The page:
WASHINGTON, D.C. — Americans who have been out of work for a year or more are much more likely to be obese than those unemployed for a shorter time. The obesity rate rises from 22.8% among those unemployed for two weeks or less to 32.7% among those unemployed for 52 weeks or more.
Gallup tracks U.S. obesity levels daily using Americans’ self-reported height and weight to calculate body mass index (BMI) scores as part of the Gallup-Sharecare Well-Being Index. Individuals with BMI scores of 30 or higher are considered obese. The Gallup-Sharecare Well-Being Index also tracks the percentages of Americans who report that they have ever been diagnosed with various health conditions related to obesity, including high blood pressure, high cholesterol, and diabetes.
These results are based on nearly 5,000 interviews throughout 2013 with the long-term unemployed (defined by the Bureau of Labor Statistics as being unemployed for 27 weeks or more) and more than 13,000 interviews with the short-term unemployed (those out of work for less than 27 weeks).
For Long-Term Unemployed, Obesity-Related Health Problems Also More Common
Gallup and Sharecare also track the percentages of Americans who say they currently have or are being treated for health conditions such as high blood pressure and high cholesterol. In both cases, the differences between the short-term unemployed and the long-term unemployed are striking: Those who have been jobless for 27 weeks or more are nearly twice as likely to say they currently have high blood pressure, and to say they have high cholesterol.
Notably, Americans who have been unemployed for less than 27 weeks are somewhat less likely than those with jobs to have each of these conditions — but this is because they tend to be younger than those who have jobs (33.6 years vs. 42.6, on average).
While these results offer evidence of a strong relationship between unemployment and obesity-related health concerns, the causal direction is not clear. Unemployment may cause some people to engage in behaviors that lead to health problems, while pre-existing health conditions may make it harder for others to find and keep work. For many individuals, both dynamics may be at work, perpetuating a negative cycle of declining job prospects and worsening health.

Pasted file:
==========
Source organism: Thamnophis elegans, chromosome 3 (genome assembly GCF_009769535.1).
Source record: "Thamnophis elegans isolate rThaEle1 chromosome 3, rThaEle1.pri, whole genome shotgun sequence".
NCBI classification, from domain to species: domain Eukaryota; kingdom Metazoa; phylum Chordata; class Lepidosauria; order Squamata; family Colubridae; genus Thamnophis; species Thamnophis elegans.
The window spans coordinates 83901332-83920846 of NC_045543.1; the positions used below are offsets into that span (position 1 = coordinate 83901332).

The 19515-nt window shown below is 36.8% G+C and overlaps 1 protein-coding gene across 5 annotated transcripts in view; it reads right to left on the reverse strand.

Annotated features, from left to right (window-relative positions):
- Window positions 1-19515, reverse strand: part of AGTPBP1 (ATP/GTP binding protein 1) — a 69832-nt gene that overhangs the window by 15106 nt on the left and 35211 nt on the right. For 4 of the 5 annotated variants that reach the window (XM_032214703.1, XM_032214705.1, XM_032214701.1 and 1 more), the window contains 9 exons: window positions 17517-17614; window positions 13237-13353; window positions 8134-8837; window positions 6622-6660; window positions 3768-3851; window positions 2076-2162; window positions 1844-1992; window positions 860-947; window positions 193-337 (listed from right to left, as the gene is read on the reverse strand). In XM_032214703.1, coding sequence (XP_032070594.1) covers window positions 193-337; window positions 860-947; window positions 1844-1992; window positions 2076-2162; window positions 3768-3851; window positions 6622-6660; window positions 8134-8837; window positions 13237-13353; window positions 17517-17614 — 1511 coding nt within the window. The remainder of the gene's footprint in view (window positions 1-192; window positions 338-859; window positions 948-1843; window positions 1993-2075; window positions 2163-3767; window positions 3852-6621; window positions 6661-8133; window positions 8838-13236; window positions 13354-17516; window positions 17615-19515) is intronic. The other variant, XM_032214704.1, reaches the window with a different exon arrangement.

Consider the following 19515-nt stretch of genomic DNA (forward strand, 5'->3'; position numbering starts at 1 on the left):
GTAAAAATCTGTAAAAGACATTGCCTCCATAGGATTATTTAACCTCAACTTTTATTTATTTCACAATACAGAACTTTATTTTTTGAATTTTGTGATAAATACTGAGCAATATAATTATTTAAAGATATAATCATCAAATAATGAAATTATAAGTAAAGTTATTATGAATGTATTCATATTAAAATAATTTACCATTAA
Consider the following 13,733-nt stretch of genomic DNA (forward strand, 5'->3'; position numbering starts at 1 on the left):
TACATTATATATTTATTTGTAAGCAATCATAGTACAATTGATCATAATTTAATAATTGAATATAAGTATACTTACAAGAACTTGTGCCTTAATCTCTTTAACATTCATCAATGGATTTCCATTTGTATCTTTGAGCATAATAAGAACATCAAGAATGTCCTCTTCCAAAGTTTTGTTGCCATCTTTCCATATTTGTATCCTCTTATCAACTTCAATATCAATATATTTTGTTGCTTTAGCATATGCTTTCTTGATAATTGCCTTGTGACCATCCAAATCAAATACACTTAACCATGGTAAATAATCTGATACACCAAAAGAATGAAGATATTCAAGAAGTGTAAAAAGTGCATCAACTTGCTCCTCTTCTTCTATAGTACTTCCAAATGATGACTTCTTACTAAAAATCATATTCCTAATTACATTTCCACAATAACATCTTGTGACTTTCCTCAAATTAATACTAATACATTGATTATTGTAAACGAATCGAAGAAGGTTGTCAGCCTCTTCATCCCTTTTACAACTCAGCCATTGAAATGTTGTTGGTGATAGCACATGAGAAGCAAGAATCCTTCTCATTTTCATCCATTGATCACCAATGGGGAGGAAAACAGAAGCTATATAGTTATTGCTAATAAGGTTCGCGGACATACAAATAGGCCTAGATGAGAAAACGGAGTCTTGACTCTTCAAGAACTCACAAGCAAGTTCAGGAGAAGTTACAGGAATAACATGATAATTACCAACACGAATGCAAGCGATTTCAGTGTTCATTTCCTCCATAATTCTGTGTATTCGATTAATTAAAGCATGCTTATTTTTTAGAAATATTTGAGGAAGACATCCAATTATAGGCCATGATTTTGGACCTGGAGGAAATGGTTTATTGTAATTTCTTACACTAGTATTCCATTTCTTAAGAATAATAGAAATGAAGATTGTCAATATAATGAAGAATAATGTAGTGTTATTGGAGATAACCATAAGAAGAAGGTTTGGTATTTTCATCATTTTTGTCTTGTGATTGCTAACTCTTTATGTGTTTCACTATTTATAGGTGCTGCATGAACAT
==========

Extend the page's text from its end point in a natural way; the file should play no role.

Health Problems May Have Critical Consequences for Long-Term Unemployed
Jobless Americans may be more likely to fall into such a cycle if a higher incidence of health problems hinders their efforts to find a good job. Those out of work for 27 weeks or more report experiencing an average of 4.7 days out of the past 30 when poor health kept them from doing their usual activities. That compares with an average of 2.8 lower-productivity days for those unemployed for a shorter period, and just 1.4 days for full-time workers.
Over the longer term, one of the most worrisome implications of these relationships is that many of those who have been unemployed for a prolonged period may suffer chronic health problems even if they successfully re-enter the workforce. A 2009 study of Pennsylvania workers laid off in the 1970s and 1980s found that even 20 years later, these workers were 10% to 15% more likely to die in a given year than those who had not suffered a job loss.